New information has been uncovered about Arthur Kingsley Porter, the Harvard millionaire who vanished without trace on a remote Donegal island.
Porter, a former owner of Glenveagh Castle, disappeared off Inishbofin in July 1933. The last person to see him alive was his wife Lucy. No body was ever recovered.
An inquest – the first held in the Irish State without a body – accepted his wife’s opinion that the internationally-renowned academic slipped, fell into the ocean, and was washed out to sea.
However, many of the islanders and a surviving relative of Porter’s believe he may have staged his death to create a new secret life for himself abroad.
A new documentary will be screened on TG4 on Wednesday 7th September 9.30pm to reveal the findings of a fresh investigation by veteran investigative journalist and filmmaker Kevin Magee for TG4.
“What I believe happened, to put it simply as possible, is that he faked his own death,” Porter’s grand-nephew Scott Arneill told the programme ‘Ar Iarraidh‘.
A leading expert in his field, Arthur Kingsley Porter taught art history at Harvard. He and his wife Lucy bought Glenveagh Castle in County Donegal in 1929 for £5,000 which today forms a key part of Glenveagh National Park.
In the hour-long documentary, Magee uncovers new information about Kingsley Porter and his disappearance including some previously unseen material that lay undetected in a Harvard archive for decades.
Magee said: “As part of my investigation I travelled to Boston and found some papers and other materials that Porter’s wife deposited in an archive at Harvard University where he’d taught. Among the papers were some historic photographs of the island taken days after Kingsley’s disappearance.”
“The documents themselves were very revealing. One showed that a fishing boat that was not mentioned at the inquest was in the bay of the island the night before Kingsley disappeared. He actually got his feet wet helping prepare the vessel for its departure, so he clearly had the chance to quietly slip off the leave if that was his intention.”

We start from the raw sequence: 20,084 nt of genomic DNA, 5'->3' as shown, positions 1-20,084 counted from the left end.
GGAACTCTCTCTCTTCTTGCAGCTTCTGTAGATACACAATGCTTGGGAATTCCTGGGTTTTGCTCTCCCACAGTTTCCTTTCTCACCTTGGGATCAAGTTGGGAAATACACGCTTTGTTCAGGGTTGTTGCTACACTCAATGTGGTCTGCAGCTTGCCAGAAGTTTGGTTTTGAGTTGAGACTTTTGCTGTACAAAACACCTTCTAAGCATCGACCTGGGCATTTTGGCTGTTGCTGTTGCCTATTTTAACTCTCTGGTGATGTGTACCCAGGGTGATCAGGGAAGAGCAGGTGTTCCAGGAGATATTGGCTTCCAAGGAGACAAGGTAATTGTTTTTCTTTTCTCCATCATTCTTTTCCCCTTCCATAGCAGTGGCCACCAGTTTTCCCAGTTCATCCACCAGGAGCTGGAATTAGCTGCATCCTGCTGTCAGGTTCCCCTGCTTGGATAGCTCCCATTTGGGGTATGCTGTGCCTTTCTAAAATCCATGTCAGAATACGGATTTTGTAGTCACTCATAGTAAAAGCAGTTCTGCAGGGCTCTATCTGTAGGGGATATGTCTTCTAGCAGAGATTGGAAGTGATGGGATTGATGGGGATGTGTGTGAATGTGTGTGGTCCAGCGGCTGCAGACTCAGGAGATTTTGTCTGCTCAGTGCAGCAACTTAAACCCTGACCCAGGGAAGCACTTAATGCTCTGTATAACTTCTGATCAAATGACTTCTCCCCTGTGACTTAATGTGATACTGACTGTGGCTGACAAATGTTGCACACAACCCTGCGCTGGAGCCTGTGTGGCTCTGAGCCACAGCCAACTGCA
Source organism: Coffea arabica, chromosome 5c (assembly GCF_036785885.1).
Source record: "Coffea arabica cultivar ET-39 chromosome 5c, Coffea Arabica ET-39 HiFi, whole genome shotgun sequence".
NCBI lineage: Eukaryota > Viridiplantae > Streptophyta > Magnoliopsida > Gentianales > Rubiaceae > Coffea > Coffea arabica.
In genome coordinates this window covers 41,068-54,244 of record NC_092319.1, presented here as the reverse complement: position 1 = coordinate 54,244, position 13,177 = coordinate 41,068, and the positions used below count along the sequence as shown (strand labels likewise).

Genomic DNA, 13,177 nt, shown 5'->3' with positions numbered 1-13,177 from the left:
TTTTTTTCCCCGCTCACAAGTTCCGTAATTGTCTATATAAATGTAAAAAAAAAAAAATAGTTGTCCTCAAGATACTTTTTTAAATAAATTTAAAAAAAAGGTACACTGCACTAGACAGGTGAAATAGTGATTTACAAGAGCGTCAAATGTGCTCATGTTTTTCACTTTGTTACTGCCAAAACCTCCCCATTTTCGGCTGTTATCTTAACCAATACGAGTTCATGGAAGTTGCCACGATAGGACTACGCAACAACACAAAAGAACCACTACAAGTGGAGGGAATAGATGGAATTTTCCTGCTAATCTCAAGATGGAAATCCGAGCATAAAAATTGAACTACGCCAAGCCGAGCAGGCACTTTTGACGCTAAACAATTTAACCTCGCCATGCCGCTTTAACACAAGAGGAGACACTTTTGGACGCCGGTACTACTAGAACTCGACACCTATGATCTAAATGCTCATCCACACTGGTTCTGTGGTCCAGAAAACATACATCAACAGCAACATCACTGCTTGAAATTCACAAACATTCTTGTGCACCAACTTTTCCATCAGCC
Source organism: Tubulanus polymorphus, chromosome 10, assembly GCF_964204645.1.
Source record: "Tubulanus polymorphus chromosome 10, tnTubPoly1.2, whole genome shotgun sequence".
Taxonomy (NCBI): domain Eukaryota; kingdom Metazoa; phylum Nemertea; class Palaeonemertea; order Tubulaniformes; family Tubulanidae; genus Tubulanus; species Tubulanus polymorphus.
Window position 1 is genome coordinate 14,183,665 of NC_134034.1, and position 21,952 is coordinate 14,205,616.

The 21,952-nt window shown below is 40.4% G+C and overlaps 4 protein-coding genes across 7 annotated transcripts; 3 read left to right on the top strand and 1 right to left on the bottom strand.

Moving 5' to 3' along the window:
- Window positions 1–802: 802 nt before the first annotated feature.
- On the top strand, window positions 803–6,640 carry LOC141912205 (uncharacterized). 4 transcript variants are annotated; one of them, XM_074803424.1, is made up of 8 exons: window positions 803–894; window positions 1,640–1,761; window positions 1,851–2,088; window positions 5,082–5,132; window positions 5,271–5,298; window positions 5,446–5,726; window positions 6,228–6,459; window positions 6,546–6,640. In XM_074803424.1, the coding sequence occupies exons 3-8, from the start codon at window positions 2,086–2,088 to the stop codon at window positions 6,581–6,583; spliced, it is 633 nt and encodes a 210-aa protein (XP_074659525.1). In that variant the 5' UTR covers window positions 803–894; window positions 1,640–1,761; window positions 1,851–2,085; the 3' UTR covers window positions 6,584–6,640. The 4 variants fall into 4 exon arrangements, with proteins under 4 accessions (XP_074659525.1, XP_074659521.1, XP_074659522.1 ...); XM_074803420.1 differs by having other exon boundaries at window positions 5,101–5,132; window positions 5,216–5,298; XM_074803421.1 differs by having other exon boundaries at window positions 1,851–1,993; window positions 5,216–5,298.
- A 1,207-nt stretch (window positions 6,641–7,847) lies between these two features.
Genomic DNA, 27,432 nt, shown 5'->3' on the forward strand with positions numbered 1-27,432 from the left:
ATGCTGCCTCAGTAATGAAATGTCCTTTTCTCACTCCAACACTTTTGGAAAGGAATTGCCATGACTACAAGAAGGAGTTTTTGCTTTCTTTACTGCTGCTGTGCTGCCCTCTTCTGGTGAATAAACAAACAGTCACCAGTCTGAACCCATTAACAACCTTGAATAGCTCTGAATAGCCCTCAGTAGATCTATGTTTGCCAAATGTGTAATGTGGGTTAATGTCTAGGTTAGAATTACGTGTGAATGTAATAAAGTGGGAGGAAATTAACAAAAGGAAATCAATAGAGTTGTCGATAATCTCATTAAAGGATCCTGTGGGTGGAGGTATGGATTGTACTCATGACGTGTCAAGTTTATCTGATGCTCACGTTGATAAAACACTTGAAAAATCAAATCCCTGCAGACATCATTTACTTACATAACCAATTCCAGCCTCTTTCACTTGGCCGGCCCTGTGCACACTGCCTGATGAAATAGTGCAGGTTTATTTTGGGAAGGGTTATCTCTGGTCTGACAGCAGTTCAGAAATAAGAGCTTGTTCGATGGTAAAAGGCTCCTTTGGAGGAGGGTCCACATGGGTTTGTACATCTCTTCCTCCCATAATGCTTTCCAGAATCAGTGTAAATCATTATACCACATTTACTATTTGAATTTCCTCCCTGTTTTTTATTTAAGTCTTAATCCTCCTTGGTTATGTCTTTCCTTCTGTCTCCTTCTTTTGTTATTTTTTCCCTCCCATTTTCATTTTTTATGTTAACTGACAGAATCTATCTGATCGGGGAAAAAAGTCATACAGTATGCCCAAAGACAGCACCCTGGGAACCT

Arthur Kinglsey Porter’s disappearance made international headlines in 1933 with the first newspaper reports saying he had left the island in a small boat and was caught in a violent storm.
The TG4 documentary includes the first broadcast of a tape recording of a late friend of Lucy Porter’s speculating on what happened to her husband Kingsley. The programme also reveals that the millionaire had changed his will not long before he disappeared.
Around the time of his disappearance Kingsley Porter was being treated for depression by the eminent London-based sexologist Havelock Ellis who recommended that Kingsley take a young male lover which he did with his wife’s knowledge. Not long before he went missing, Kingsley Porter confided to Ellis that he was concerned details of his clandestine relationship would be made public. Homosexuality was illegal at the time.
On July 8th 1933, Porter was staying in a small two-roomed cabin he owned on Inishbofin, some 15 miles from Glenveagh Castle. Within hours of him going missing, Porter’s wife Lucy told a friend. “Kingsley will not return tonight. Kingsley will never return.”
Last year a memorial was unveiled on the island to all those lost at sea off the island’s coast. Arthur Kingsley Porter’s name does not appear on the memorial.
Magee said: “I came across this story of Arthur Kinglsey Porter when I first started visiting Inis Bó Finne about twenty years ago. Talking to people there, I heard lots of folklore and many different stories and theories as to what had happened to him.
“Being an Irish speaker, I felt I got a really deep insight and understanding from the islanders as to what they’d heard about the story from their parents and grandparents when they were growing up on the island. I even managed to speak to the oldest surviving islander who actually remembered seeing Porter walking on the island, and who believed the millionaire was seen abroad after his disappearance.
“When the memorial was unveiled on Inis Bó Finne last year without Porter’s name on it, I thought it’s time to investigate this remarkable story and try and bring it to a national audience.
“When the rich American disappeared, the rumour mill went into overdrive. In this documentary I have tried to set-aside the fiction and bring together all the facts both new and old, and tie them together.
“Hopefully the viewers will be able to draw their own conclusions as to what happened to the American millionaire Arthur Kingsley Porter on the day he disappeared without trace.”
The director of the programme Méabh Fields said: “It is a wonderful story that criss-crosses the Atlantic from Inis Bó Finne to Boston and back to the island. As well as a compelling narrative, viewers will also see a dramatic reconstruction of the fateful day when Kinsley disappeared.”
Ar Iarraidh/Missing was produced by Clean Slate TV, with support from NI Screen’s Irish Language Broadcast Fund will be broadcast on TG4 on Wednesday 7th of September at 9.30 pm.